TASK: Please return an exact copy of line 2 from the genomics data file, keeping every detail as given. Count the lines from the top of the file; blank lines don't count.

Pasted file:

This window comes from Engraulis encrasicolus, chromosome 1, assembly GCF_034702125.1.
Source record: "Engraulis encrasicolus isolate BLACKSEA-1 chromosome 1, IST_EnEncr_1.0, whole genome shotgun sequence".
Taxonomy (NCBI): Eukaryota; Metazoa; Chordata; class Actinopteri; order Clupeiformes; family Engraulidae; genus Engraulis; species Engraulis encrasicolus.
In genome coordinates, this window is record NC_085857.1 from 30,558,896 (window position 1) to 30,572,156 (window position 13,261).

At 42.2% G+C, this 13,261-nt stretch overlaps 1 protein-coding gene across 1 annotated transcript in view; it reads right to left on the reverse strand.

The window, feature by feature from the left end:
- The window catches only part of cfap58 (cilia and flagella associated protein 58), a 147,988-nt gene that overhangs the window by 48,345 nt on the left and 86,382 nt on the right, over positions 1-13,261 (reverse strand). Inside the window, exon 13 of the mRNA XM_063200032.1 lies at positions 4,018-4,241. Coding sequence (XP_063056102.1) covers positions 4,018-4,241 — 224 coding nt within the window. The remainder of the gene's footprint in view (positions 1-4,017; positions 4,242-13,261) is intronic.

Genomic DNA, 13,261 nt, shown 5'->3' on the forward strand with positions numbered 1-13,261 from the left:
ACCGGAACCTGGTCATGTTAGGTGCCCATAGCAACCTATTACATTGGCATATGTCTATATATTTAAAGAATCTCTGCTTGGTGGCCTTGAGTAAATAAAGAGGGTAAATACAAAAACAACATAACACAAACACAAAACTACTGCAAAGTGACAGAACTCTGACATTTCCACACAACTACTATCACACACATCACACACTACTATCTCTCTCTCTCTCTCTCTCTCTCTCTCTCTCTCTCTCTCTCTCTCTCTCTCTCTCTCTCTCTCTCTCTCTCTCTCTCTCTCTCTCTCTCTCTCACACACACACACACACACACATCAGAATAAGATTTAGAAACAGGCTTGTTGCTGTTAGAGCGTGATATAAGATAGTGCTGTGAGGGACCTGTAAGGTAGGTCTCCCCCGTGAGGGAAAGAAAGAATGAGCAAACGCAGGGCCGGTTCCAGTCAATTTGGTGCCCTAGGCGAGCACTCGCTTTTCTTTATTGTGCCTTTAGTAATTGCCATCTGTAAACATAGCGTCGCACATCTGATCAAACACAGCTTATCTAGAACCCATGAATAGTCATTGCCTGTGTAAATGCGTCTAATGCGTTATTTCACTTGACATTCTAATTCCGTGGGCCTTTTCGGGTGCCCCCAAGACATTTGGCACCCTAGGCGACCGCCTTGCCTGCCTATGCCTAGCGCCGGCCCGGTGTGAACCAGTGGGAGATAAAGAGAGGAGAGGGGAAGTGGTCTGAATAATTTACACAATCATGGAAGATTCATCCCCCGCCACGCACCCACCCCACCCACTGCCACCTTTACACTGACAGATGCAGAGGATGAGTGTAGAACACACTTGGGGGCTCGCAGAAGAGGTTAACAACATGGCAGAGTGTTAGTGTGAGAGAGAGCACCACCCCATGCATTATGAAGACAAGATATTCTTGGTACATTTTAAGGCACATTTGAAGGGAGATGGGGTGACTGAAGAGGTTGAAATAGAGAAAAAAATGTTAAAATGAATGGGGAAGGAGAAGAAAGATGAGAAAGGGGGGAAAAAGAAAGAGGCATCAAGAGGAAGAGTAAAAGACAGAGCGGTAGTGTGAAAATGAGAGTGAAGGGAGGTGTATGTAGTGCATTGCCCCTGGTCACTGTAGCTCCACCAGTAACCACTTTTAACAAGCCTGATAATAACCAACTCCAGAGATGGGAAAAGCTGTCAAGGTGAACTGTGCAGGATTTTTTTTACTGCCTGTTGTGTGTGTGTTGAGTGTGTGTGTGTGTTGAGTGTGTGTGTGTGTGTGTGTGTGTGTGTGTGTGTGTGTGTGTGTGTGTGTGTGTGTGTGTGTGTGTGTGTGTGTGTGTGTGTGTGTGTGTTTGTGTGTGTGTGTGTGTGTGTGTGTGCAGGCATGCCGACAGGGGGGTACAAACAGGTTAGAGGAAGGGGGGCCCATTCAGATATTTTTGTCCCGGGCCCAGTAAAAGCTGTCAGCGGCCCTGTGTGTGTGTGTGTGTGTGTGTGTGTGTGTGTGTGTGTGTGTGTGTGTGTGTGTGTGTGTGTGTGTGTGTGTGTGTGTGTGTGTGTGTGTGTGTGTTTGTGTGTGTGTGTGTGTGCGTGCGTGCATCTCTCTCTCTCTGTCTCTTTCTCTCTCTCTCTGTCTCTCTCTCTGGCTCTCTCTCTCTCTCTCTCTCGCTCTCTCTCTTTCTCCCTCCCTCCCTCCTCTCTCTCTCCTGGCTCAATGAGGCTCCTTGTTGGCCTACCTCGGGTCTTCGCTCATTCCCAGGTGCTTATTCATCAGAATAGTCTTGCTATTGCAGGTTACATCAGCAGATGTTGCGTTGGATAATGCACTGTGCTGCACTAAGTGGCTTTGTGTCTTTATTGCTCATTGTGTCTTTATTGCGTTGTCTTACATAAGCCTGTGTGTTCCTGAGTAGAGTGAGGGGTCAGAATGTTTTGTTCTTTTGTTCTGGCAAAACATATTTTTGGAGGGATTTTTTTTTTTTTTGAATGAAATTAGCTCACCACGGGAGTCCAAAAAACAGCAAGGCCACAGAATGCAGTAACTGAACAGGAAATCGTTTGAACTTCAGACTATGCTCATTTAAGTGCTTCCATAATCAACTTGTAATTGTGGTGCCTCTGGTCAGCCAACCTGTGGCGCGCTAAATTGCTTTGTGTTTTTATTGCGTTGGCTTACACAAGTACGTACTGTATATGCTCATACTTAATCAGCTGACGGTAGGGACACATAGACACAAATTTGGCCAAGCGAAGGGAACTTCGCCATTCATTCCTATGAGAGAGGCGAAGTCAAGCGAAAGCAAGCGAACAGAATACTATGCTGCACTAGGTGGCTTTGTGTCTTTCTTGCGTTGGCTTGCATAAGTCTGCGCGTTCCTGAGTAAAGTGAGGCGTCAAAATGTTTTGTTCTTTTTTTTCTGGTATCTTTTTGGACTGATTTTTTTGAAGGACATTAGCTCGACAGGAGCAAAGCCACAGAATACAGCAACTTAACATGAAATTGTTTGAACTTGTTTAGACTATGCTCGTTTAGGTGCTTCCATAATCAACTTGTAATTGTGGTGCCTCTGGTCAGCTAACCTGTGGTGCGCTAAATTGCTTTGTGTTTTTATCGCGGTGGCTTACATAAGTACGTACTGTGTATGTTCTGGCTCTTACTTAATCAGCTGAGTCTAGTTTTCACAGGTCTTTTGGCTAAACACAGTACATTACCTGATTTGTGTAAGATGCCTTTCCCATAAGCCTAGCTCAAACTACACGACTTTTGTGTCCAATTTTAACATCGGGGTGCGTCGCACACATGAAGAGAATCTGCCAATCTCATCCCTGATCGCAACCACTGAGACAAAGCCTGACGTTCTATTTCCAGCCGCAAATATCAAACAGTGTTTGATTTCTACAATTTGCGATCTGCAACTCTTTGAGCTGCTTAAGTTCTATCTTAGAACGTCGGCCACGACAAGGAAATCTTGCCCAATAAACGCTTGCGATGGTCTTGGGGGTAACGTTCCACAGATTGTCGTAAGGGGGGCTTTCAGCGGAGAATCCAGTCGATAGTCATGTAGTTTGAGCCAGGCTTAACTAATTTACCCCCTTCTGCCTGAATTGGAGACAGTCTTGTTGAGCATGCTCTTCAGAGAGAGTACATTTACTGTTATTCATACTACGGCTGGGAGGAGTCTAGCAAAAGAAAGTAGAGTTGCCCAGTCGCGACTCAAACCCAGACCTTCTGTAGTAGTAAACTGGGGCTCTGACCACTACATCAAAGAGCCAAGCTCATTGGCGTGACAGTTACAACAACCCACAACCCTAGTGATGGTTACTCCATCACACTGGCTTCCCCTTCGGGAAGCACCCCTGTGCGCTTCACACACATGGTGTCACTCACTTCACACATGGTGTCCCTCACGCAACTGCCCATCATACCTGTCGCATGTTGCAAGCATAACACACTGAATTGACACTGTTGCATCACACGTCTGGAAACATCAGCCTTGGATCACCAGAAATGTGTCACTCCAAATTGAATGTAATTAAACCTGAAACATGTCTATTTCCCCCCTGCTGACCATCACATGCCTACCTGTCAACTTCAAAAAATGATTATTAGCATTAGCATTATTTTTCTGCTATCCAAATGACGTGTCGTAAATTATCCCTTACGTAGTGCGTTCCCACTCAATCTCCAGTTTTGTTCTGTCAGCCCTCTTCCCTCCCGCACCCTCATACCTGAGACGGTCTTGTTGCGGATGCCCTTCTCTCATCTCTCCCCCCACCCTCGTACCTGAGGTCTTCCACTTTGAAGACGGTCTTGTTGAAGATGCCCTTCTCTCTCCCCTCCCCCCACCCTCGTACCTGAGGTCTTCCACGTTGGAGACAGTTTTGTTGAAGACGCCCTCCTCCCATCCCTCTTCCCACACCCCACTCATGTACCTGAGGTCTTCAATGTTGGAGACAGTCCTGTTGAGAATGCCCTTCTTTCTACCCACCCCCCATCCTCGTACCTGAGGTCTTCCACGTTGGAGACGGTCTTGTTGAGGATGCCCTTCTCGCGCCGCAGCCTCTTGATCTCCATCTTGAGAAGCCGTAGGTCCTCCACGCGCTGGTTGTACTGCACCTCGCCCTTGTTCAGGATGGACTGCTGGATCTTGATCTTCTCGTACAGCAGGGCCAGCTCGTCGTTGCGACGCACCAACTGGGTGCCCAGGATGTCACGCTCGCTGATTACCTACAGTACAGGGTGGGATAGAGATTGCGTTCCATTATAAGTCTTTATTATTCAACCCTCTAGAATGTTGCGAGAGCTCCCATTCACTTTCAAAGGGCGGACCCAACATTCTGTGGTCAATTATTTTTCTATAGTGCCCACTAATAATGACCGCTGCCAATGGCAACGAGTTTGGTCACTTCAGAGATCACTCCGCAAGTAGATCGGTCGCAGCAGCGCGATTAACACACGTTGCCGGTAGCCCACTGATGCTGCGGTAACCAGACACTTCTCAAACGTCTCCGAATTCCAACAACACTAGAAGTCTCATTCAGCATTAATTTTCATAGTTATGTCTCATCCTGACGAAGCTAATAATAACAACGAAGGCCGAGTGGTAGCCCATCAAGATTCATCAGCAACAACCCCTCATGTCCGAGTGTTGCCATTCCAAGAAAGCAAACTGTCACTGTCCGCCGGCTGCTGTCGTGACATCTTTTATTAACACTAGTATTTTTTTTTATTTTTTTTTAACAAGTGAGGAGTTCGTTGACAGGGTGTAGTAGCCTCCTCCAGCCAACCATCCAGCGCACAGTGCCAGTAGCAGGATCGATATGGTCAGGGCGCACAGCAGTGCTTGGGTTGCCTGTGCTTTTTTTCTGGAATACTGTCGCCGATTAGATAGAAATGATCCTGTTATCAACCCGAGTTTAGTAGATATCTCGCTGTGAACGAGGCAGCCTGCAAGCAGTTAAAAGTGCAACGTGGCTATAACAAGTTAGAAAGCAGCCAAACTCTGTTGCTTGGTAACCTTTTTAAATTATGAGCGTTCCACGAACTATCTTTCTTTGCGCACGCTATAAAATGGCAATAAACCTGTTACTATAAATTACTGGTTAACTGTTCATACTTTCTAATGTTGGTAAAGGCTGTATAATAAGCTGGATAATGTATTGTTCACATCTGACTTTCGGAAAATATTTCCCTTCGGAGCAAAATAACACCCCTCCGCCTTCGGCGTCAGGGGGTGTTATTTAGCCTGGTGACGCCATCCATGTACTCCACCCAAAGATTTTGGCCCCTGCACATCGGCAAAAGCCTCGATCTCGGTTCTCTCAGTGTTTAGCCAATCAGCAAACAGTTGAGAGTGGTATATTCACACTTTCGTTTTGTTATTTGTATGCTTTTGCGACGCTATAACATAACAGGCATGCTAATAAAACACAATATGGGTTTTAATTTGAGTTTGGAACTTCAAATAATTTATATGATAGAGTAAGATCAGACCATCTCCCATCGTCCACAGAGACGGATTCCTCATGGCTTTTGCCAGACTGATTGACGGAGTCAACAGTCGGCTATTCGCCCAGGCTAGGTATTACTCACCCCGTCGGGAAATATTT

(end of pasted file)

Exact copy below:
Source record: "Engraulis encrasicolus isolate BLACKSEA-1 chromosome 1, IST_EnEncr_1.0, whole genome shotgun sequence".